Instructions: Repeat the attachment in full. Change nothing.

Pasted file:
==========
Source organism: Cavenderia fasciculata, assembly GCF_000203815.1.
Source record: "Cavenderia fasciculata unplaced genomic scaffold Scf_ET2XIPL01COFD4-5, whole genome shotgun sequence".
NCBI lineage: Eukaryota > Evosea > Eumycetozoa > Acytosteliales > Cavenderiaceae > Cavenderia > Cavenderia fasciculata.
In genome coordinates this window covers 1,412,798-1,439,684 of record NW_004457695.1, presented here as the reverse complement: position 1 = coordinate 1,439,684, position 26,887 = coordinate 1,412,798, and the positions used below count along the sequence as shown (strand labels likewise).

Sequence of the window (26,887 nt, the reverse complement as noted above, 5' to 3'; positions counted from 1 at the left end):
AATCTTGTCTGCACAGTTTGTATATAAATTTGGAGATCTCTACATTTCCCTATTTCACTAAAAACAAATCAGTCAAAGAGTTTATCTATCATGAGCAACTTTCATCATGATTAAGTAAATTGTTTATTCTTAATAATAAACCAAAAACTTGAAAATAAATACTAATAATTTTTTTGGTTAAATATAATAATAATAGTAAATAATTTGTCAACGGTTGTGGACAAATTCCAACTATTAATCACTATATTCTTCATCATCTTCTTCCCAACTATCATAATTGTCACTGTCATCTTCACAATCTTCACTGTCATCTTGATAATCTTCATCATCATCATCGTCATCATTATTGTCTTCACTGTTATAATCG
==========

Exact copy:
Source organism: Cavenderia fasciculata, assembly GCF_000203815.1.
Source record: "Cavenderia fasciculata unplaced genomic scaffold Scf_ET2XIPL01COFD4-5, whole genome shotgun sequence".
NCBI lineage: Eukaryota > Evosea > Eumycetozoa > Acytosteliales > Cavenderiaceae > Cavenderia > Cavenderia fasciculata.
In genome coordinates this window covers 1,412,798-1,439,684 of record NW_004457695.1, presented here as the reverse complement: position 1 = coordinate 1,439,684, position 26,887 = coordinate 1,412,798, and the positions used below count along the sequence as shown (strand labels likewise).

Sequence of the window (26,887 nt, the reverse complement as noted above, 5' to 3'; positions counted from 1 at the left end):
AATCTTGTCTGCACAGTTTGTATATAAATTTGGAGATCTCTACATTTCCCTATTTCACTAAAAACAAATCAGTCAAAGAGTTTATCTATCATGAGCAACTTTCATCATGATTAAGTAAATTGTTTATTCTTAATAATAAACCAAAAACTTGAAAATAAATACTAATAATTTTTTTGGTTAAATATAATAATAATAGTAAATAATTTGTCAACGGTTGTGGACAAATTCCAACTATTAATCACTATATTCTTCATCATCTTCTTCCCAACTATCATAATTGTCACTGTCATCTTCACAATCTTCACTGTCATCTTGATAATCTTCATCATCATCATCGTCATCATTATTGTCTTCACTGTTATAATCG